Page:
The Last Station: A Novel of Tolstoy’s Last Year by Jay Parini is today’s travel book, though I will be quoting Roland Blythe again. This novel was made into a movie which I would like to see.
Last night I read up to page 230 of Volume V or Chapter XIII of Part Twelve of War and Peace. These pages covered the story of how Sonya came to write a letter to Nikolai that released him from his promise to her, and then went back to what’s happening to Pierre. He is moved from confinement to confinement and finally brought before a “judge.” Then he is forced to watch the execution of five men who were arrested with him. What struck me here was Tolstoy’s withering criticism of any legal system (which I remember also from his novel, Resurrection), his horror and loathing of executions, and also Pierre’s desolation transformed into hope via a peasant’s wisdom and humor and natural affection. Which goes to show you that Tolstoy didn’t really change much because that was what he was promoting at the end of his life too.
Here is a passage about the legal system: “Moreover, Pierre experienced what is always experienced by men on trial: a sense of perplexity, or wonder why all these questions are asked. He had a feeling that it was only out of condescension, or possibly courtesy, that the expedient of the question-gutter was made use of. He knew that he was in the power of these men, that it was merely brute force that had brought him where he was, that only might gave them the right to demand of him answers to their questions, that the sole aim of this court was to prove him guilty.”
Here is a scene from the execution: “Two others were led out. In the same way, with the same yes, these two also gazed at them all, vainly, with their eyes alone–for their lips were silent–begging for help, and evidently not comprehending and not realizing what was going to to be. They could not believe, because they alone knew what their life was for them, and therefore they understood not and believed not that it could be taken from them.”
Here is Pierre’s despair: “From the moment that Pierre had looked on that horrid massacre perpetrated by men who did not wish to do it, the mainspring by which everything had been coordinated and kept alive in his mind seemed to have been torn away, and everything had crumbled into a heap of incoherent dust. Although he made no attempt to explain how it happened, his faith in the beneficent ordering of the universe, in the human soul, and in his own and in God, was destroyed.”
This paragraph reminded me of the scene in Elie Wiesel’s Night when the boy is executed and the narrator says something like, we have just seen God killed. I recently bought a copy of Night because of all the anti-Semitism we’re seeing these days (also bought The Origins of Totalitarianism).
And then Pierre is put in a cell next to a little peasant man who somehow manages to keep his spirits up by taking care of a puppy and unwrapping his leggings in a very thorough conscientious way. Pierre grows interested in how the man is unwrapping. “For Pierre there was something agreeable, soothing, and satisfying in these well-regulated motions. . . . ”
He talks to the man, whose name is Platon Karatayef, and Platon is full of proverbs and stories.He telle Pierre the story of how he stole some wood from another man’s land and was punished by having to go in the army. But this was good because if he hadn’t gone his brother, father of five children, would have had to go, but Platon had no children. When he came home from the army for leave his father said, “‘All my children’s alike to me; no matter which finger you pinch, it hurts just the same.'” He makes Platon and his whole family bow down before the sacred images and give thanks. And to Pierre, Platon says, “And that’s the way it is my dear friend. ‘No escaping Fate.’ And we are always declaring, ‘This is not good, or this is all wrong.’ But our happiness is like water in a net; put it in, and it’s full; take it out, and it’s empty! That’s the way it is.'” Then he says his prayers which include prayers for cattle and horses. Then he falls asleep with the puppy at his feet.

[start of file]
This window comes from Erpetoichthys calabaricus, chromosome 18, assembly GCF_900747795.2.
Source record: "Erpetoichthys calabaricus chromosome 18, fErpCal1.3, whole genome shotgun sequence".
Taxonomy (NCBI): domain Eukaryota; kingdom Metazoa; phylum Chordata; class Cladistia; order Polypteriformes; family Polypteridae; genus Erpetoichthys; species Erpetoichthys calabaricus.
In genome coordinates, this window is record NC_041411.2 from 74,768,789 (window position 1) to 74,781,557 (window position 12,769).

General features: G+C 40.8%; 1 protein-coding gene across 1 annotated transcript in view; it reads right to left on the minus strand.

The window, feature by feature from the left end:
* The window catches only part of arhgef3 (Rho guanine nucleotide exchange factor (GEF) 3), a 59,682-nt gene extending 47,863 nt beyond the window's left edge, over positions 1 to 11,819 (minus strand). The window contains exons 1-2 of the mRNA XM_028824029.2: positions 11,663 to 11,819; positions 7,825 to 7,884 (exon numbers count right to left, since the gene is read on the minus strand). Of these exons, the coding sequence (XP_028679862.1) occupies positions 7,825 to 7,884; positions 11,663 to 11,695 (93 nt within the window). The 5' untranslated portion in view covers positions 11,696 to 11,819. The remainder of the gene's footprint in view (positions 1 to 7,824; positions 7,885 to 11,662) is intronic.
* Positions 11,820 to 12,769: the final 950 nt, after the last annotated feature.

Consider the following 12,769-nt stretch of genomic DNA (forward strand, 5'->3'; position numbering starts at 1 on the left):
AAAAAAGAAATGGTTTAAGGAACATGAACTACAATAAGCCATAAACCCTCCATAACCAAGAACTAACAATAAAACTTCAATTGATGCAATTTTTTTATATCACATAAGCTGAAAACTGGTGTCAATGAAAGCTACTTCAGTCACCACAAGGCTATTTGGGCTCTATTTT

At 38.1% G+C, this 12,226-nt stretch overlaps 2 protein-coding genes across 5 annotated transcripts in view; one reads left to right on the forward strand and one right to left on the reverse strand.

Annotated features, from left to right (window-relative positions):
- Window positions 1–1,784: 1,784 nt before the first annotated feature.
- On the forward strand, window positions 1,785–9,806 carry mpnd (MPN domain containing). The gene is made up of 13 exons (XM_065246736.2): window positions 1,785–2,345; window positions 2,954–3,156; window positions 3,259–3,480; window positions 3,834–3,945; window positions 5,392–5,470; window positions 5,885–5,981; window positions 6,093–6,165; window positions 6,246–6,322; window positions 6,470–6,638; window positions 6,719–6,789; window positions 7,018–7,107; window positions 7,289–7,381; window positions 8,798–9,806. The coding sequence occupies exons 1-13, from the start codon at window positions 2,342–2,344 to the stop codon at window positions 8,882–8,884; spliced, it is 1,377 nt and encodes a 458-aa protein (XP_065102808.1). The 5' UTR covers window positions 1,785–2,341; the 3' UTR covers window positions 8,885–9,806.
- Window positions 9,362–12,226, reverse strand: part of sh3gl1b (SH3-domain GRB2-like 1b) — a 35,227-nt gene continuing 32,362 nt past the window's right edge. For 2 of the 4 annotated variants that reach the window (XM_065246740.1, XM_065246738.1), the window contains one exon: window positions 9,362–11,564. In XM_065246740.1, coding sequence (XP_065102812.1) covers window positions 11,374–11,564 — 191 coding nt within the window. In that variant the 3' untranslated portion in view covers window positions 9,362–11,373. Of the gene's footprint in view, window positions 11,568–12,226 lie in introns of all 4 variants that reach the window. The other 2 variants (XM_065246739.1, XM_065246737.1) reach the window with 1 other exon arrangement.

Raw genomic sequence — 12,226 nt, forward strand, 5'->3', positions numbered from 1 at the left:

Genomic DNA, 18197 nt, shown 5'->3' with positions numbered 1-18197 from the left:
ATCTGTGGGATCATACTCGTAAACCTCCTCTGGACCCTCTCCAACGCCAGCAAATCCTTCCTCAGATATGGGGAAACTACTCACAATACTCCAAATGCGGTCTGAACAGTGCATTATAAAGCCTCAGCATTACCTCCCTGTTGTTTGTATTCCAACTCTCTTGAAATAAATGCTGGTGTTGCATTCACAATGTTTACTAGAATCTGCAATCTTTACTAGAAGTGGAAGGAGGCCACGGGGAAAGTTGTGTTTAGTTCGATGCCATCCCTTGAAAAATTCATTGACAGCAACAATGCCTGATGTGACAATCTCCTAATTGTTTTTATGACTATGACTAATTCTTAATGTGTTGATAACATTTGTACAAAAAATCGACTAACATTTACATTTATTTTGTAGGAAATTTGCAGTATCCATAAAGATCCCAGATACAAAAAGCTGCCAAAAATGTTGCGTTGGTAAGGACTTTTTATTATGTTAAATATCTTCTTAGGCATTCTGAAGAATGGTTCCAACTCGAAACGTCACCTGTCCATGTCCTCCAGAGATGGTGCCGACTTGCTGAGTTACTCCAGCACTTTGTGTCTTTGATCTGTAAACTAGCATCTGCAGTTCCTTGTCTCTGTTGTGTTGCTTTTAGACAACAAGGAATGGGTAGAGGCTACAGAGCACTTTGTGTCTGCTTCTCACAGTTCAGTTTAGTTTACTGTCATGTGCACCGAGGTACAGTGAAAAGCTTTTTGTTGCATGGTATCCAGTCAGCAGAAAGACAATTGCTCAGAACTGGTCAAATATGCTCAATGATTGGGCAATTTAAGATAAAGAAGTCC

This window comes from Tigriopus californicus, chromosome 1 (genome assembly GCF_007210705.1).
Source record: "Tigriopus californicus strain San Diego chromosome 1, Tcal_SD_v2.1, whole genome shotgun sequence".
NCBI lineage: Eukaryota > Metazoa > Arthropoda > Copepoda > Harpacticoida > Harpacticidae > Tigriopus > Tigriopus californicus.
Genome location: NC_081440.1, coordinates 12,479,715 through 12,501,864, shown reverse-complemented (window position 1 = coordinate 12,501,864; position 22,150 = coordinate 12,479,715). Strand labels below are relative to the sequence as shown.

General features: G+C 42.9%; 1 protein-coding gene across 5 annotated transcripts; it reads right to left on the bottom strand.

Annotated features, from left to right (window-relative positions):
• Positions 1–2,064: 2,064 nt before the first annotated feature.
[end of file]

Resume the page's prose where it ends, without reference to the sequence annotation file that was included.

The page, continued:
“Outside in the distance were heard the sounds of wailing and yells, and through the cracks in the hut the glare of the fire could be seen, but within it was dark and still. It was long before Pierre could go to sleep; and he lay in his place in the darkness with wide-open eyes, listening to Platon’s measured snoring, as he lay near him, and feeling that that formerly ruined world was now arising again in his soul, in new beauty and with new and steadfast foundations.”
I love this last paragraph and agree that it is plausible but have to admit that it strikes for me a slight off-note as does the end of Master and Man. It’s good and true as far as it goes, but it strains just a bit. Or perhaps I’m jaded and cynical.
Here are a few quotes from Blythe: “Neither the dying man [Ivan Illyich] nor those attending him have any time for death, and they are vexed when they are forced to give it their full attention.”
“Religious people will talk glibly of their belief in the resurrection to excuse this disregard [of mourning customs], but as Paul Tournier, a real Christian, observes: ‘Resurrection does not do away with death. It follows it. I cannot minimize death because I believe in resurrection.'”
“He [Ivan Illyich] knows . . . that he is no longer the head of the house but an obstacle to his family, ‘and that his wife had adopted a certain attitude toward his illness and clung to it regardless of what he said or did.'”